One of my lecturers who taught us early childhood said that giving very young children a pencil to write will not help them. In fact, it will be bad for them. I don’t know to what extent it is true, or whether it is supported by studies, but over time, it somehow resonated with me.
I realized that it’s never a good idea to expect your kids to do a certain task without having built on their fundamental skills. By jumping straight to making them hold a pencil to copy things, they will less likely be able to do so.
So if your kids are younger than four, teaching them how to write is not quite just throwing a piece of paper and pencil for them to copy letters. There are a lot of activities that you can do before you hand them a pencil. It does not involve tasks which require rigorous practices and endless pages of worksheets for them to complete.
Understanding the science behind early writing
Writing is not merely writing symbols and lines. It carries a message that can be understood by others. Thus, writing goes hand in hand with reading skills. Learning one helps in the learning of the other.
Holding a piece of writing material such as a pencil, and being able to maneuver it to make lines and patterns with control require 2 skills.
Fine motor skills– This is where your child is able to control their smaller muscles such as those on the wrist, hands, and fingers which are essential in writing.
Eye-hand coordination– This is the ability to coordinate the information received by the eye, to control the movement of the hands at the same time.
In helping your child develop writing skills, you can do the following activities below which focuses on these two skills.
Activities to develop Pre-writing skills
Most of these are activities can be done even with toddlers!
Cutting with a pair of scissors
Modeling with play dough
Peeling and pasting stickers
The list can go on an on and there are a ton of ideas you can find everywhere.
Understanding the process
In helping your child develop certain skills, it’s never a good idea to rush the process. Learning to write comes in stages.
To put things to perspective, here are the 6 categories of writing. Note that they may not go in order as children tend to combine these to represent their ideas.
3. Letter-like forms and symbols
4. Random letters and letter strings
5. Invented spelling
6. Writing with conventional spelling
Your child will make mistakes in writing and spelling. While it is good it correct mistakes, I believe that it is also important to know when to correct them. For example, in categories 1 to 4, I hope that you can agree that there are no mistakes. The importance is not in the spellings or letterforms, rather, it is in the process itself.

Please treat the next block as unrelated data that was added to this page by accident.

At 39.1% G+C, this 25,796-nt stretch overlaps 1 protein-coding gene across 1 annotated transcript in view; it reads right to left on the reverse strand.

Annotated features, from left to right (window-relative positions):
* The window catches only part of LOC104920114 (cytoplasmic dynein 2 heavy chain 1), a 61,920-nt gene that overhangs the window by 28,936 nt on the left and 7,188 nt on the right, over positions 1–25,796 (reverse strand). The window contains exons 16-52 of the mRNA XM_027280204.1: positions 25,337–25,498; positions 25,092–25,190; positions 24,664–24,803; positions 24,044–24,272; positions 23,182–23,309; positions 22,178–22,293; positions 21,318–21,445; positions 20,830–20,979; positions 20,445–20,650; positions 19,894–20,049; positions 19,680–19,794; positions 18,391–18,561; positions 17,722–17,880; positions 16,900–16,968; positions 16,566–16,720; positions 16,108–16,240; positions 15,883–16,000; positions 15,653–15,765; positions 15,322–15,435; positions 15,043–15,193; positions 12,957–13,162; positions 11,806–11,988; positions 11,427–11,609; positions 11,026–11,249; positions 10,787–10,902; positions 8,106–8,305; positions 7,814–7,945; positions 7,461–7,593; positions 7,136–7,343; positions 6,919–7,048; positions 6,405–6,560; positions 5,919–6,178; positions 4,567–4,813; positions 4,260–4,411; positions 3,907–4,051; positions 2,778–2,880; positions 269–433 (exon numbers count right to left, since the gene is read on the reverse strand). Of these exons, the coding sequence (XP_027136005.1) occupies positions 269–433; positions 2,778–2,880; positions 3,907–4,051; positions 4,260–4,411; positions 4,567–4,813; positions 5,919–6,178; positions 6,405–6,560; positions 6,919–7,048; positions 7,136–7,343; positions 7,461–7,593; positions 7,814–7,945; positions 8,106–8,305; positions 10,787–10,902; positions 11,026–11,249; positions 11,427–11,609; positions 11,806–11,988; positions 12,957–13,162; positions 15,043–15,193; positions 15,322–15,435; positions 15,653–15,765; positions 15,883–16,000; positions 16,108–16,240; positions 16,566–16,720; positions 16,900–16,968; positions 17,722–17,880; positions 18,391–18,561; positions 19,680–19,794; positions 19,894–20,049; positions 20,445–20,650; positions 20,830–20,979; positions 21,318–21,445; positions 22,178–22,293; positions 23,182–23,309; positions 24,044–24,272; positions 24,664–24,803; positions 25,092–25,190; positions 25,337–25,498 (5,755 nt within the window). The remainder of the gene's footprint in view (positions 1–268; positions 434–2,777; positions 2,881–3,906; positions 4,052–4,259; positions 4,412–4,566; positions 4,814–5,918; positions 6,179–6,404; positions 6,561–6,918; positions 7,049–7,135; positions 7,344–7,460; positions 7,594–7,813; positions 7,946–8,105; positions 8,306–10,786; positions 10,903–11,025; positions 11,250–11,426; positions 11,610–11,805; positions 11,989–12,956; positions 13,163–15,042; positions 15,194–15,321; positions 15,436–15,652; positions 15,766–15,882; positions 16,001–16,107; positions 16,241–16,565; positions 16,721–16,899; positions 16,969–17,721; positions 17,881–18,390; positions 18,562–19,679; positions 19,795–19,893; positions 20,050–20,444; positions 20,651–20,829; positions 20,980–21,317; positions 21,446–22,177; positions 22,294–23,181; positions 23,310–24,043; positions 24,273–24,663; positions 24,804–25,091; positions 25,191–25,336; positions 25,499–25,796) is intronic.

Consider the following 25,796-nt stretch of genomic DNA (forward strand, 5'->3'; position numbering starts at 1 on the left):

As for the final 2 categories, I believe it is important to acknowledge their efforts before correcting them without making a huge deal out of it. After all, they are utilizing their phonics skills to create those wrong spellings, which is already a huge breakthrough!
The first tools for writing
When choosing the first writing materials for your kids, find those which are chunky and in jumbo size for easy gripping. The easier it is for them to grip, the more control they will have.
Fun writing activities
Writing is mainly a tool to express ideas to print. Developing early writing skills should be purposeful for your child and never a chore. Ditch the endless worksheet of writing pages. (Okay, maybe you can still use them once in a while when they are okay with it. Yes, a mind that is able to learn is one which is capable, and willing.)
Here are some suggestions instead:
Making greeting cards
Writing a letter to a friend
Keeping a journal
Making a book
Making a shopping list
Copying a favorite book
Conclusion- Finding the right approach
In my approach to developing writing skills, there is minimal “teaching” and learning should never be a chore. How do we achieve that? Firstly, by creating the right environment; one which is full of resources such as printed materials, and also writing tools. Next, by being available for your kids when they need you. For example, if they need you to spell something, help them. Insya’Allah, they will effortlessly learn how to write.
Sulzby, E. (1990). Assessment of emergent writing and children’s language while
writing. In L.M. Morrow & J.K. Smith (Eds.), Assessment for instruction in early literacy
(pp. 83-108). Englewood Cliffs, NJ: Prentice Hall.
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